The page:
"Help me!" the boy sobbed.

"I can't reach you!" Aedan shouted down. "It's just two feet, come on! You have to climb!"

"I can't!" Llywelyn cried. "I can't put my feet anywhere!"

Aedan edged closer and tried again to grasp Llywelyn's hand, but it wasn't enough. And he didn't trust a seven-year-old girl to be able to hold his weight while he went further over the edge.

Quickly, he assessed his options. The fall wasn't bottomless – there was a ledge some twelve feet down below, almost directly under Llywelyn, but it was narrow enough that he couldn't be sure it would stop Llywelyn's fall. And even if it did, he doubted the boy would be able to jump or tumble that far without giving Prince Iared another cripple for a son.

"I can't hold on!" Llywelyn shrieked. "Help me!"

"I'll get help from the castle!" Adenydd said, white-faced.

"You do that," Aedan replied, but he knew help would never arrive in time.

He didn't wait to hear her reply, but turned to lower his legs over the edge to climb down.

"Can you get him up?" she breathed.

"I'll try," Aedan said between his teeth as he found a secure hold with his right foot and began to climb down.

She hovered there for a few heartbeats, unwilling to leave, but then seemed to see that there was nothing she could do, and ran.

Aedan looked down to make sure he didn't come down exactly on top of Llywelyn, and to look for a stretch of rock that looked as if it had enough footholds. His left leg protested as he bent it further than he even thought possible, and proceeded to climb down as fast as he could. Llywelyn was watching him from below, still sobbing, biting his lips as he made himself hold on.

Aedan scrambled past Llywelyn, his foot sliding off a patch of moss, and his heart missed a beat as he skidded a few feet before managing to catch himself again, half-sliding, half climbing the rest of the way until he reached the ledge. He hit it with his right leg while keeping his left out of the way, but even his good leg buckled under him with the force of the impact. He realised that he hadn't used either of his legs properly in six months.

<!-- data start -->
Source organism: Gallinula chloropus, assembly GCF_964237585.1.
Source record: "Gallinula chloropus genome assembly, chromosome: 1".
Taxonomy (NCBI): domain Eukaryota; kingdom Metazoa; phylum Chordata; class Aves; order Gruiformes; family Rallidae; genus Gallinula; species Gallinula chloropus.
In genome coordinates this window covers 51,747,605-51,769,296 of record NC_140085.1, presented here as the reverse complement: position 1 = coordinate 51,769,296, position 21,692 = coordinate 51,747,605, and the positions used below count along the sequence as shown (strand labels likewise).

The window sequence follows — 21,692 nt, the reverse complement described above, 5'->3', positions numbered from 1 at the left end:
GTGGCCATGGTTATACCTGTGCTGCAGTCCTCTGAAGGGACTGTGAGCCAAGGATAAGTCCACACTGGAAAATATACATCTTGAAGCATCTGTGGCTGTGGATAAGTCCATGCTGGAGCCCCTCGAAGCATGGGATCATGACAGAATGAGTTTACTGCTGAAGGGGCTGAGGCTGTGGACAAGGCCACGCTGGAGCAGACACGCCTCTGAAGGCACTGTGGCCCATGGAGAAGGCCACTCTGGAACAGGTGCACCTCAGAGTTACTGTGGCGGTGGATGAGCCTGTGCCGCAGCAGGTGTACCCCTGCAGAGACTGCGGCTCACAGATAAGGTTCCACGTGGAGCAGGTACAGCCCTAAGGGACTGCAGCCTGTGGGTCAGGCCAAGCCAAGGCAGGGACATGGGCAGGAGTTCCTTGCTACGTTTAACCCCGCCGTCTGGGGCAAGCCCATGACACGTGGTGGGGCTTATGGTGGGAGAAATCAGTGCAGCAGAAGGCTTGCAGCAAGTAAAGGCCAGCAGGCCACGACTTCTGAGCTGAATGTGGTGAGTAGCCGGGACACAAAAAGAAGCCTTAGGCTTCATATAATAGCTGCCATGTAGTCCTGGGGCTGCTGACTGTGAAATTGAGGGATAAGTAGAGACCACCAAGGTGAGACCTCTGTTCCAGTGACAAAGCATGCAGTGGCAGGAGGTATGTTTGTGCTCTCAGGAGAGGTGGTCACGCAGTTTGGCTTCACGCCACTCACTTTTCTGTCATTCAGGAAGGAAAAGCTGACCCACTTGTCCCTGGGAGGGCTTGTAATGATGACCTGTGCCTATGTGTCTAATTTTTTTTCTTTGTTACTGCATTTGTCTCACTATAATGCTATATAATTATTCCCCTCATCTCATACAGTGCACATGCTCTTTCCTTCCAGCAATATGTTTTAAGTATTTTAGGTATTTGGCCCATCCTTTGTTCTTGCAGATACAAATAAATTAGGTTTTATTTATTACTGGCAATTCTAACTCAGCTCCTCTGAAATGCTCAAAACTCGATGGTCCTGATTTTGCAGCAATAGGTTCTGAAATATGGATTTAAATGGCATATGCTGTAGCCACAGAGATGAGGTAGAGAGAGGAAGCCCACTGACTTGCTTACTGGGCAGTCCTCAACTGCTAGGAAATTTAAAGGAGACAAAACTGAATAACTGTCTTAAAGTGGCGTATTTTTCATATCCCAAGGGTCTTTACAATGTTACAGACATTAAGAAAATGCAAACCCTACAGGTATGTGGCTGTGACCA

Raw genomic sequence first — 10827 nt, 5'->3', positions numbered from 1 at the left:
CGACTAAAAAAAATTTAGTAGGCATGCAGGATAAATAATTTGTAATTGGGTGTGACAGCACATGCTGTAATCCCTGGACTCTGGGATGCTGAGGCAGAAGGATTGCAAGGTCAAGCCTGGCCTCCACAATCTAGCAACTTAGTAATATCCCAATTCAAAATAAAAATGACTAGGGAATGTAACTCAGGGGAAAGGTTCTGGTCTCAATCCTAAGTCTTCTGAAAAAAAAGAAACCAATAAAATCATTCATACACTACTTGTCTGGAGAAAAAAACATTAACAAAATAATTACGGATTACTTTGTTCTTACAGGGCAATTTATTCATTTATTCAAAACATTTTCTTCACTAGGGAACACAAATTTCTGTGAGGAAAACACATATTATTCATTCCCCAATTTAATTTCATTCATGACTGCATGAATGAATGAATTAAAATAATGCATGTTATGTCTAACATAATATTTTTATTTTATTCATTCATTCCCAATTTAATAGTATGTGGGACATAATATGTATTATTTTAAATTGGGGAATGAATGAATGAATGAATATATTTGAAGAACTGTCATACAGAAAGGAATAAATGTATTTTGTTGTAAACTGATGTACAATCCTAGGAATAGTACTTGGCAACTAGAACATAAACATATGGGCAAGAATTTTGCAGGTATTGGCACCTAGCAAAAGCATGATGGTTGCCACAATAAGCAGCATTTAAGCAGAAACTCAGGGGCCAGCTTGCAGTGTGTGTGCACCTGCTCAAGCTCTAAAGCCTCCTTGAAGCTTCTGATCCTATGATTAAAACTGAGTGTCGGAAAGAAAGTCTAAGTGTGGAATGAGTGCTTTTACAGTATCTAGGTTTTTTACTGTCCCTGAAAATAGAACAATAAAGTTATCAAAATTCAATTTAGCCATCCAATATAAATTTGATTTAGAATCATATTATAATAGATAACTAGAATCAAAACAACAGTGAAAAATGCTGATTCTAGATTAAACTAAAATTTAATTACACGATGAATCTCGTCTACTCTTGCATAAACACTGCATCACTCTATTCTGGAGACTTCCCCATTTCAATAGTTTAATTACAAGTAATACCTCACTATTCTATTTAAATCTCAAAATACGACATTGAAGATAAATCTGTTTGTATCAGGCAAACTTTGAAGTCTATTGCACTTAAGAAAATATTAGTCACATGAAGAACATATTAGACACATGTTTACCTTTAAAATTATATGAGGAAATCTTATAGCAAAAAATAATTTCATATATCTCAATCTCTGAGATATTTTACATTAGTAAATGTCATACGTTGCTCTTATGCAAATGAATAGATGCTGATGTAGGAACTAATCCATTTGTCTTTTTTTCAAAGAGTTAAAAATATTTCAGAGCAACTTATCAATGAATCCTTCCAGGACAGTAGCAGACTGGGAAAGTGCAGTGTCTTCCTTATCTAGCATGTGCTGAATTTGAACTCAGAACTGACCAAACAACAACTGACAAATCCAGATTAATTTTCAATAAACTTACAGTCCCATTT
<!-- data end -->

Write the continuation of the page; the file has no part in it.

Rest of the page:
Aedan didn't take much time to get his bearings but looked up at Llywelyn, and edged to the side to be directly under him. The ledge was only slightly more than a foot wide here, but that would have to do.

"Try to climb down!" he shouted up at the boy. "If you fall, I'll catch you."

"I can't climb," Llywelyn whimpered.

"Then jump," Aedan said. "I'm right under you. I can almost touch your feet." That was a lie; they were even further from Aedan's outstretched arms now than Llywelyn's hands had been earlier. But he hoped a four-year-old boy would rather put his trust in the reassuring words of an older brother than in his own capacity to judge distances.

Aedan saw Llywelyn peering down over his shoulder, still not daring to make the jump.

"Llelo," he said, slowly and deliberately. "Let go. I'll catch you. I promise."

The boy closed his eyes and let go.

Aedan saw him sliding down the rock-face, loose stones and dust raining down on him, but he managed to grasp the younger boy around the chest before he hit the ledge. He staggered, almost going to his knees, pressing his shoulder against the rock for fear of losing his hold and going over after all.

Llywelyn was sobbing in his arms, hanging almost limp.

"It's all right," Aedan murmured. "Everything's all right. We'll just wait for help." He made to let go of his brother to steady himself against the rock, but Llywelyn clung to him like a burr.

"Hey." He carefully disengaged one arm from the boy's grip, to find a more secure position for both of them. "I told you it was all right. I won't let you fall. Don't look down." He wouldn't look down either; the next stop was sixty feet below, a rubble-strewn flat surface at the foot of the tower.

Time trickled by, stretching endlessly, until Aedan finally heard voices overhead, Adenydd's frightened chatter and men shouting.

"We're here!" Aedan bellowed, as loudly as he could, aware that they couldn't be seen from up there.

"Thank God!" A head appeared over the edge above. Aedan recognized the man as one of Iared's teulu, but he didn't know his name. He was joined by another man, Conyn, Iared's castellan.

"Are you hurt?" Conyn shouted down.

Aedan wasn't sure if he meant Llywelyn, or him, or both, but Llywelyn didn't answer, so he shouted back, "Llywelyn's a bit shaken, but we're fine."

He could see Conyn unrolling a rope now. "We're going to pull you up one at a time. Llywelyn, can you climb if we hold you with the rope?"

Aedan quickly grasped the wall for support as Llywelyn shook his head wildly. "No! I'm not climbing!"

"It's all right," Aedan tried to reassure him. "I'm going to tie the rope around your chest. I'll be down here, you're safe."

The boy was still shaking his head vehemently.